Natural Beekeeping Means Allows Bees To Express Their Natural Behaviour
When I was young, my Dad kept a beehive on our acreage in rural Alberta. I loved sitting cross-legged in front of the hive. I enjoyed more than just the honey; I liked having them around (though, the honey is great too). At the time, my Dad was using a traditional langstroth hive that required lots of management. After all, shouldn’t bees know a thing or two about managing bees? Despite some domestication, one might expect that millions of years of evolution may know a thing or two about hive management! Could there be a better beehive out there? Couldn’t there be a design that works with (and benefits from) natural honeybee behaviour?
The Problem With Langstroth Hives
I’ve already written extensively about standard beehive design flaws – so I won’t go into depth here. For that, check out “5 Common Hive Problems and How To Fix Them” on my Beecentric Hive website. You might also like “11 Beekeeping Tips Every Beginner Should Know” but I digress. Let’s get to Warre Hives.
Warre Hives For Natural Beekeeping
My search for an alternative hive design lead me to Abbe Warre’s book “Beekeeping For All” and his Warre hive. Impressed by the logic of this design and his affinity for natural beekeeping, I found some Warre Hive Plans online. Here’s what I liked about the design:
- At 12’x12’x8′ the smaller Warre boxes are easy to handle. However, Warre’s real insight was to base his hive’s dimensions on the natural size of the brood nest. Sizing the hive to the bees makes it easier for the bees to heat and assess honey stores.
- Warre hives are foundationless. The bees draw natural honeycomb on top-bars. It’s also believed that natural cells are smaller and may decreases mite infestations. Extracting honey by crushing the comb means that it can’t be reused and won’t become a vector for disease. As a bonus, clean comb renders excellent beeswax.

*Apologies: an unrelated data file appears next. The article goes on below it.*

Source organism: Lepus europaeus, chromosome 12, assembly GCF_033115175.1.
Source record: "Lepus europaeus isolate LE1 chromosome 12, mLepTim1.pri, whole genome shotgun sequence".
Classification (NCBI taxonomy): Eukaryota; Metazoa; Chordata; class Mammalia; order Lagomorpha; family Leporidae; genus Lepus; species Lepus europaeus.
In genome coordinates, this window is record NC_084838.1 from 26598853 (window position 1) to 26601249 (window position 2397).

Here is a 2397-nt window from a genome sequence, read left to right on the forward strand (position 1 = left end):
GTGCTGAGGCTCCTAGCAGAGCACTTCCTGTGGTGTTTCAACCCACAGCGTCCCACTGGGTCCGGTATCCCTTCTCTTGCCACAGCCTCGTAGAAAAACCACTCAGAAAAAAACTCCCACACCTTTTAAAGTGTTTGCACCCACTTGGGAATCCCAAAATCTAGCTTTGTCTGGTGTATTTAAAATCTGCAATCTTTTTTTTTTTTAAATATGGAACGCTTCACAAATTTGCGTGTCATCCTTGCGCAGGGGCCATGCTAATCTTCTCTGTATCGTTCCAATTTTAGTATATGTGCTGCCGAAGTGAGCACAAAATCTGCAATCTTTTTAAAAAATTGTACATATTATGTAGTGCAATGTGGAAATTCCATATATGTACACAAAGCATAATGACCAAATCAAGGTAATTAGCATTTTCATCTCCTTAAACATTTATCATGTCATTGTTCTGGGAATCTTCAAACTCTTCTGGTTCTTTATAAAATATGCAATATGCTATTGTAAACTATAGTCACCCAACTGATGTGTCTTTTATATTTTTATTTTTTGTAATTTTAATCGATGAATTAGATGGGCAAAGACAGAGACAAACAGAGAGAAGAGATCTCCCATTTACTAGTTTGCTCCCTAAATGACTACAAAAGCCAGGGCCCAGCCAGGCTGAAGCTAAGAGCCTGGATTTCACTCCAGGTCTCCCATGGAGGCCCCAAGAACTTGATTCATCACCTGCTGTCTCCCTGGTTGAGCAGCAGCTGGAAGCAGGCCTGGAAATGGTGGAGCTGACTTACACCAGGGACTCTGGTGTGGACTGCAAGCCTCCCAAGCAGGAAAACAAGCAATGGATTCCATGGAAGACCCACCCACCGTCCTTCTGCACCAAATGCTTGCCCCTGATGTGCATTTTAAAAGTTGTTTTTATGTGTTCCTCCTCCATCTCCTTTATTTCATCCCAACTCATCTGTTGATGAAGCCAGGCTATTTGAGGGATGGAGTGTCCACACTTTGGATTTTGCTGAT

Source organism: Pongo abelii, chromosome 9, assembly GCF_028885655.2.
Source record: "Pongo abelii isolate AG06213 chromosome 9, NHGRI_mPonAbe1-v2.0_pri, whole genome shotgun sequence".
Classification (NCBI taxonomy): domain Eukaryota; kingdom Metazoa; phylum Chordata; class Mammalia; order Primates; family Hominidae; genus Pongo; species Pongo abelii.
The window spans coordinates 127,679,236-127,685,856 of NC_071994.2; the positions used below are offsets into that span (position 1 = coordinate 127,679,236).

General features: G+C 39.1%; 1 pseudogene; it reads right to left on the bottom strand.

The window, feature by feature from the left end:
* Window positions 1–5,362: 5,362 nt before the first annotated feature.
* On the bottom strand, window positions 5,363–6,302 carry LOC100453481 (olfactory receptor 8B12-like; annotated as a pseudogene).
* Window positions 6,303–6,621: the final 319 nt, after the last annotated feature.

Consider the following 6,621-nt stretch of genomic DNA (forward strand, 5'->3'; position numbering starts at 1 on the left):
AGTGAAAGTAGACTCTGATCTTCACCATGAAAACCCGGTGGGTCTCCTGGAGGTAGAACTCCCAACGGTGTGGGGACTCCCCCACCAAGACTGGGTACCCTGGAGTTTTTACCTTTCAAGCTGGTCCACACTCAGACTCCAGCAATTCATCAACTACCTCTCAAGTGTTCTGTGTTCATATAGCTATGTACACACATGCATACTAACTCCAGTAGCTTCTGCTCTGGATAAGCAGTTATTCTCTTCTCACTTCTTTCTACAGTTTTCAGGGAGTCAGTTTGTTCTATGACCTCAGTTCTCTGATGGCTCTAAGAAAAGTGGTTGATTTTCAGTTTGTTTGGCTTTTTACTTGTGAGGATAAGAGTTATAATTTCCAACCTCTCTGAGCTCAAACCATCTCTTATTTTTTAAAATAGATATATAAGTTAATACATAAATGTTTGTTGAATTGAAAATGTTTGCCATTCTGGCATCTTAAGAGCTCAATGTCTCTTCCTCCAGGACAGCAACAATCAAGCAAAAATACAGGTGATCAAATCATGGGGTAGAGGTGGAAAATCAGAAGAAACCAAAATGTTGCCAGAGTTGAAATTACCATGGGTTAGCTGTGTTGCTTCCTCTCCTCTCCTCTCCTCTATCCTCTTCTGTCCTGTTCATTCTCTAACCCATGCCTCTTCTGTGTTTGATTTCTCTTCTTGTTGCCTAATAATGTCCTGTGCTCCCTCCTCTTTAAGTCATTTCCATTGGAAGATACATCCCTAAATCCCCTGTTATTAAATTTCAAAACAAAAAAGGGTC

- Warres hives are classically nadired (expanded by adding empty boxes to the bottom). Made possible by smaller boxes, Warre hives take advantage of the bees natural tendency to build from the top-down. Adding empty boxes to the base of the hive expands the brood nest and allows the hive to grown downwards (their natural tendency)eaches as the colony expands. The effect is that Warre hives act like a never ending tree-trunk; infinitely growing downwards. A happy result is that the top boxes fill with honey and no queen excluder is necessary.
- Honeybees build downwards but reverse their direction in the Winter. While they build comb from top-down, they consume it bottom-up. The effect is that an over-wintering hive will ball together and rise with the heat (consuming honey as they go).
- Quilt boxes protect the top of Warre hives. Unlike solid roofed langstroth hives, Warre hives have a breathable top box called a quilt. The quilt provided ventilation and insulation from the elements. Honeybees add or remove propolis (a stick substance gathered from plants) to regulate the airflow and humidity inside the hive.
Overall, the Warre hive is a great design, but that’s not to say that they don’t also have some challenges; non-standard equipment, as an example, is hard to come by (I had to build by own). Full disclosure, I kelp honeybees in Warre hives for a few years but abandoned the classic Warre design for a modified Warre that uses standard Langstroth frames. Click here for more information on the Beecentric Hives that I now use. In either case, it is essential that any method of natural beekeeping works with the nature of these beautiful insects.
I am just completing a Warre hive but am a bit stuck on the quilt box.
My understanding is the top edge of the quilt box is flush with and hard up against the underside of the roof cover board.
How then do the bees propolising the burlap control the air flow and how does the quilt vent and dry?
Dustin Bajer says
Hi, Andrew, where is your roof cover board? Cover boards aren’t often used with Warre hives; my screened-quilt box sits directly on the bars of the box below it. The quilt is then filled with loose straw or woodchips and the open-roof it added on top.